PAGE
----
I was looking at 40 as the year I challenged myself. I set cycling goals and created plans to meet them. I was going to train hard all winter, I added some cross training and spin gym time. I was going to tackle some races and new disciplines. My celebration of 40 was going to be about pushing myself harder and doing pretty much my favourite thing to do – riding my bike. It wasn’t about parties or tropical vacations, for me it was going to be about startlines and finish lines.
I avoided the forced medication switch as long as I could, and last September I had no choice but to make the change.
And it failed. Hard.
I was back where I started all those years ago. About three weeks after I entered a race with a real chance to qualify for the Gran Fondo World Championship (grrr, the tragedy of a flat tire . . . ) I could barely get out of bed. I was struggling to work and look after my kids. It was constant pain and loss of function.
I was angry.
I understood the government’s position to move everyone and save millions but I was so so frustrated at how hard it was to get my health back. There was another blow when my doctor warned me that my previously successful meds might not work anymore even if I could get the back.
I was playing mental pingpong of the ‘what ifs’ . . . Even sleeping was painful. My mental health was getting lower and lower. My vision of living out a dream at 40 was suddenly replaced by desire to simply live.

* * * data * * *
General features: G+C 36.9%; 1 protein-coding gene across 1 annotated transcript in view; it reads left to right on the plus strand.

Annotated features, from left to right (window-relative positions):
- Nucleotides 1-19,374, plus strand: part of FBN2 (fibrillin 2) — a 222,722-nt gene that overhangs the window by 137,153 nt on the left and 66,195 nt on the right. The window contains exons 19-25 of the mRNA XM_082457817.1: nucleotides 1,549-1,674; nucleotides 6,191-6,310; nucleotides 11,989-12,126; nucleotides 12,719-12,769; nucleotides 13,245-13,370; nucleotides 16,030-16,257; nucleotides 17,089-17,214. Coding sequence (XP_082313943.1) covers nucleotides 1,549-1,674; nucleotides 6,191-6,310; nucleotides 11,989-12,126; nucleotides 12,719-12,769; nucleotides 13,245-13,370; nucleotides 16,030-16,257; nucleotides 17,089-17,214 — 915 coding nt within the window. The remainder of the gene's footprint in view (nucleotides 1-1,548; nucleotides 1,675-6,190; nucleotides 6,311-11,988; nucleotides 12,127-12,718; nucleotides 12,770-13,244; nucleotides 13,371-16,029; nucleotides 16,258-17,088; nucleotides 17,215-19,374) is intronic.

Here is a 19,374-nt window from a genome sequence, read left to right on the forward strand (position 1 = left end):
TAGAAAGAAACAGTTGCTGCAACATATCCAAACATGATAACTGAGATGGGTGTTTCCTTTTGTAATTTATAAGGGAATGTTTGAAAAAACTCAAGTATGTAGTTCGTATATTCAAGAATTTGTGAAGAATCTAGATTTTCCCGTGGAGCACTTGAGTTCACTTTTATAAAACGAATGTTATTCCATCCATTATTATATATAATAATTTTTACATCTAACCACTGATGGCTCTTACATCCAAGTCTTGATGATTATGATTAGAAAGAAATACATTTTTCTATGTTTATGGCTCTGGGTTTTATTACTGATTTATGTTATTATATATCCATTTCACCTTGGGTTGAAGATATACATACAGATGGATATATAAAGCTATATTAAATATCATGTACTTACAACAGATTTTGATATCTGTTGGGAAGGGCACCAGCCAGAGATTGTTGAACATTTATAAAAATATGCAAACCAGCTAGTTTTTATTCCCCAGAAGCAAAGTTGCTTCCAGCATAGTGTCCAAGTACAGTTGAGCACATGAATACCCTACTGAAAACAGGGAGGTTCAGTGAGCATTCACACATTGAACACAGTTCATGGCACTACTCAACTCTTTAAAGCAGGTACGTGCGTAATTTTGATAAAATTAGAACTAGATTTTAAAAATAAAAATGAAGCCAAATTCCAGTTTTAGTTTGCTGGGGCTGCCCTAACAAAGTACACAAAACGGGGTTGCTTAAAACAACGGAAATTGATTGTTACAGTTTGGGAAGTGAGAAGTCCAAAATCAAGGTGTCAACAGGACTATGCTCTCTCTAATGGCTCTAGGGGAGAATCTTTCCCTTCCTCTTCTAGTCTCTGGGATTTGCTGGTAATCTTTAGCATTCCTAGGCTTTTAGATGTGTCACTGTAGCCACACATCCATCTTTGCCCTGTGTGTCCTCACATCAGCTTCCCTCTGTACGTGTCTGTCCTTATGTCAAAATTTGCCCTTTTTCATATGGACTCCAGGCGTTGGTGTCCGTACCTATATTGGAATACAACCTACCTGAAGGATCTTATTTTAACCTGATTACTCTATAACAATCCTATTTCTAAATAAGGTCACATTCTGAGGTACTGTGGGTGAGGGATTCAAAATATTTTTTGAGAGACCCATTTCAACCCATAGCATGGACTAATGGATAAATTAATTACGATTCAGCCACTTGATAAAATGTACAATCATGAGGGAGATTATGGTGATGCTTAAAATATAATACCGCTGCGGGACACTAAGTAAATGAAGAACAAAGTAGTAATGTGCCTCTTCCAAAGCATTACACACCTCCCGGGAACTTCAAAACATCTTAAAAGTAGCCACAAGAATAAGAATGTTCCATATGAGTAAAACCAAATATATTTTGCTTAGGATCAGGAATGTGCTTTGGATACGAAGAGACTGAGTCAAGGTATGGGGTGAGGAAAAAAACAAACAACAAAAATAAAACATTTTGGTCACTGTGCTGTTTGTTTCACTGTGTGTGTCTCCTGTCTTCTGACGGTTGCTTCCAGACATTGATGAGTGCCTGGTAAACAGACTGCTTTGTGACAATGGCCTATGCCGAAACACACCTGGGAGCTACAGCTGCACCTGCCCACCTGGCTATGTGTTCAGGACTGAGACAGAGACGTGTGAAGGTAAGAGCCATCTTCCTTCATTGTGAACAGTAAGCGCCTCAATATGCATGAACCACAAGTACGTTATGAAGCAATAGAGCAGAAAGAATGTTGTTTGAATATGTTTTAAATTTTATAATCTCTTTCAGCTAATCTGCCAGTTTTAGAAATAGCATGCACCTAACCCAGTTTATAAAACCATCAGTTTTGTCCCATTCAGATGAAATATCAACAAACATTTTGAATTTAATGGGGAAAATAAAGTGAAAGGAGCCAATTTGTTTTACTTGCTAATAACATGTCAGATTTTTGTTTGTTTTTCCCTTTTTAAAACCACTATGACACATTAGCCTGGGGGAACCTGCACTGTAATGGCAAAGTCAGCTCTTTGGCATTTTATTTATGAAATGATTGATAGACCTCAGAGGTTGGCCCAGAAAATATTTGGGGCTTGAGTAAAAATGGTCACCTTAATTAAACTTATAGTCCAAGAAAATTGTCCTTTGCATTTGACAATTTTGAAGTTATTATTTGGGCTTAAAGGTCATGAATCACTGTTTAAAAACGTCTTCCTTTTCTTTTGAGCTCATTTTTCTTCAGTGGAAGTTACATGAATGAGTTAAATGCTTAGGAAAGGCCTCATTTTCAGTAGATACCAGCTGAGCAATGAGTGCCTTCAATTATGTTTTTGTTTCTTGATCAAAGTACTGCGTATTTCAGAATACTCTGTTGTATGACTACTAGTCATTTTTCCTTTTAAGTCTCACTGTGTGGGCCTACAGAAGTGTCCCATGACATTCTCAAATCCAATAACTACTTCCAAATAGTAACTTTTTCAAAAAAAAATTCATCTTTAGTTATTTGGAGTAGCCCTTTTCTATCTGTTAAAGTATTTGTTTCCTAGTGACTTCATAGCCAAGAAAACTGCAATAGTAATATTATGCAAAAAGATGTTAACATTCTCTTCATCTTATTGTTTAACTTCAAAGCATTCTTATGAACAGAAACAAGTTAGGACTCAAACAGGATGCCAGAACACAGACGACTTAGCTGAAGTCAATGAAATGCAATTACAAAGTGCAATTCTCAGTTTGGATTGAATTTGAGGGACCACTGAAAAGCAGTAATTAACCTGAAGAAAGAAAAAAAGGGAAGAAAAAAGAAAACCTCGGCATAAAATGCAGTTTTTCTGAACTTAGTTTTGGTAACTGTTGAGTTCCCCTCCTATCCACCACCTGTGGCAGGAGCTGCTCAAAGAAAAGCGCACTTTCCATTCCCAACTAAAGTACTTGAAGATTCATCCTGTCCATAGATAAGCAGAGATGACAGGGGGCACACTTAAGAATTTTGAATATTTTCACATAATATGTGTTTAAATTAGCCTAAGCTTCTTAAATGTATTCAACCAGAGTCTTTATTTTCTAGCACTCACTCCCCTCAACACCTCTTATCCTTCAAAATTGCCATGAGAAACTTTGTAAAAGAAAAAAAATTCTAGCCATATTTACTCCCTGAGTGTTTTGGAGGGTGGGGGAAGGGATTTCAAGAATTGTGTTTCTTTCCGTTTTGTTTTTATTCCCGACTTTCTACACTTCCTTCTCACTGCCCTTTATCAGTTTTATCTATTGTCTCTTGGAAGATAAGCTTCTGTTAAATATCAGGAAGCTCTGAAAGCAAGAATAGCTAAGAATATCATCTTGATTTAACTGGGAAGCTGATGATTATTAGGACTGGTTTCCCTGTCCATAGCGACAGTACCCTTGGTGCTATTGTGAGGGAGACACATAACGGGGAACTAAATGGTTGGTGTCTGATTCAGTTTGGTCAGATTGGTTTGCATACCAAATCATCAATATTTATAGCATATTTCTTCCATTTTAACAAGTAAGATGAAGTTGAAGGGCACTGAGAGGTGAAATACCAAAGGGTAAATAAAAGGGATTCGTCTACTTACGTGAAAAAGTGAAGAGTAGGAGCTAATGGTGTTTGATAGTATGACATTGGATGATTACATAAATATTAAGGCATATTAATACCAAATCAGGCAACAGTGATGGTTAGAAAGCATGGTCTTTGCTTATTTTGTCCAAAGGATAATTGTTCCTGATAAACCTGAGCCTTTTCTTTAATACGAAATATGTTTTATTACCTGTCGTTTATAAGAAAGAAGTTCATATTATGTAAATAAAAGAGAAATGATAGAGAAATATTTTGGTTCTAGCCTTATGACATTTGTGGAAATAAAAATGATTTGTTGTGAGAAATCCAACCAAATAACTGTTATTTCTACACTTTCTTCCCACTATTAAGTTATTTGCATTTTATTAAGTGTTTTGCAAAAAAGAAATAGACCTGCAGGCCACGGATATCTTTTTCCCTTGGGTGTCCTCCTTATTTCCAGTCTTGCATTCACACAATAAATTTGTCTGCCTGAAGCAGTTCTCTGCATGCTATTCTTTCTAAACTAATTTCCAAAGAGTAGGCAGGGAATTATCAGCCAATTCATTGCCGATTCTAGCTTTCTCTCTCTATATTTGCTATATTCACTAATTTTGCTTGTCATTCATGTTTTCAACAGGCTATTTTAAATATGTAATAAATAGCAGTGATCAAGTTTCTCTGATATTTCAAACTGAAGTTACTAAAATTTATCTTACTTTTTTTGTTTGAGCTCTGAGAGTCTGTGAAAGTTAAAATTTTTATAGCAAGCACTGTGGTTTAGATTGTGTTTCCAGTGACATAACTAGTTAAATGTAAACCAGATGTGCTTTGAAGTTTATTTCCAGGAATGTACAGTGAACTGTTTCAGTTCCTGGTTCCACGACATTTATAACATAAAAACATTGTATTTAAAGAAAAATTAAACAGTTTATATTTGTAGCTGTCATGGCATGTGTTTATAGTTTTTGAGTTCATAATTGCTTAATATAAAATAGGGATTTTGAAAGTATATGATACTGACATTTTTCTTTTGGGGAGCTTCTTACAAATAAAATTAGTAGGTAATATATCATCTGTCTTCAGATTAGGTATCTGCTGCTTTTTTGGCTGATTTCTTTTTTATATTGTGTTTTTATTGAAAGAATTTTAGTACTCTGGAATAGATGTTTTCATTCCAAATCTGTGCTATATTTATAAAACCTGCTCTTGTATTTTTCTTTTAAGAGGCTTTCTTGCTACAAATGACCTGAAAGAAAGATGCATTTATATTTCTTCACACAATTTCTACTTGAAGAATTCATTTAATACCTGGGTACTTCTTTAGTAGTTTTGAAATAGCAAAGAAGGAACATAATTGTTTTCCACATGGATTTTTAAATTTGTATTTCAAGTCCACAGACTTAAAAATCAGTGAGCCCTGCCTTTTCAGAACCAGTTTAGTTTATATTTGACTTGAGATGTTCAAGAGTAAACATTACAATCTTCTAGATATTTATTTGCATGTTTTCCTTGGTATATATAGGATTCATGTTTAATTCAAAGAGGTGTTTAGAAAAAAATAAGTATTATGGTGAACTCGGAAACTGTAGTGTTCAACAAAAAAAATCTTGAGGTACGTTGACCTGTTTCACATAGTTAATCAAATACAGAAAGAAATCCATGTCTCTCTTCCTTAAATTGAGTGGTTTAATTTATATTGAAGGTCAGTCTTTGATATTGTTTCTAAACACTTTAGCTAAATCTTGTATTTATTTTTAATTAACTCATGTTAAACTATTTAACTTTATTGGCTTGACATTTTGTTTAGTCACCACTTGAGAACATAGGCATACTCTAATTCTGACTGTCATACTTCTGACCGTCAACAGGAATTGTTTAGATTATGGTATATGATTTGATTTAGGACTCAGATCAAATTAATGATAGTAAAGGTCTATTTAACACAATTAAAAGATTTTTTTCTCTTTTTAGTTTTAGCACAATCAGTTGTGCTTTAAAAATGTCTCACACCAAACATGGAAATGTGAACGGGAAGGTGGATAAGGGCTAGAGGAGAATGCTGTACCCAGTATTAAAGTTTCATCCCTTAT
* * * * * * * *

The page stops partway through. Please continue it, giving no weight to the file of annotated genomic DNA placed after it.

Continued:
A couple of months in I had an epiphany. I realized I was grieving.
I needed to accept where I was: that today is about fighting through pain and existing. The hours I had thought would be training were now going into navigating through the healthcare system. The time I thought I would be in the gym would need to be spent breathing in all the goodness that was still around me. It was recognizing that a year before I might have been running the same trails I now struggled to walk but I was still surrounded by the same beauty. It was seeing small hands I had held for years offering help when they could.
When we are in a state of grief, sometimes unexpectedly small things cause big wounds. I like talismans and tokens that are daily reminders of future goals and past victories. Stuck in healthcare limbo but with change looming on the horizon I lost the mementos from each of my favourite cycling events. They weren’t valuable but they were priceless daily reminders to have faith in myself. They were simply glasses that shattered but the blow felt like life was taking those past accomplishments too.
Around that same time I did win a round. With the support of my doctor we fought and won my old medications back. And my health is better but it’s not the same. I am not in remission. There are things I can’t do, or can’t do for very long. My fitness has regressed years.
I still have moments of grief and loss for the health I had and lost. I am a person who needs goals to focus on. Part of my enjoying the now, is seeing how it supports the future. It feels like I have had that direction robbed from me. I need to take my time to mourn that loss.
I have needed to shift my focus from goals to can dos.
I will ride my bike this season and I will cross finish lines.
I have faith in my drive and determination. I am fueled by my grit.
I have accepted my story has a new beginning. I know I am stronger than this moment, this now.
My vision for 40 is to set my wheel on its new startline and see where the road goes.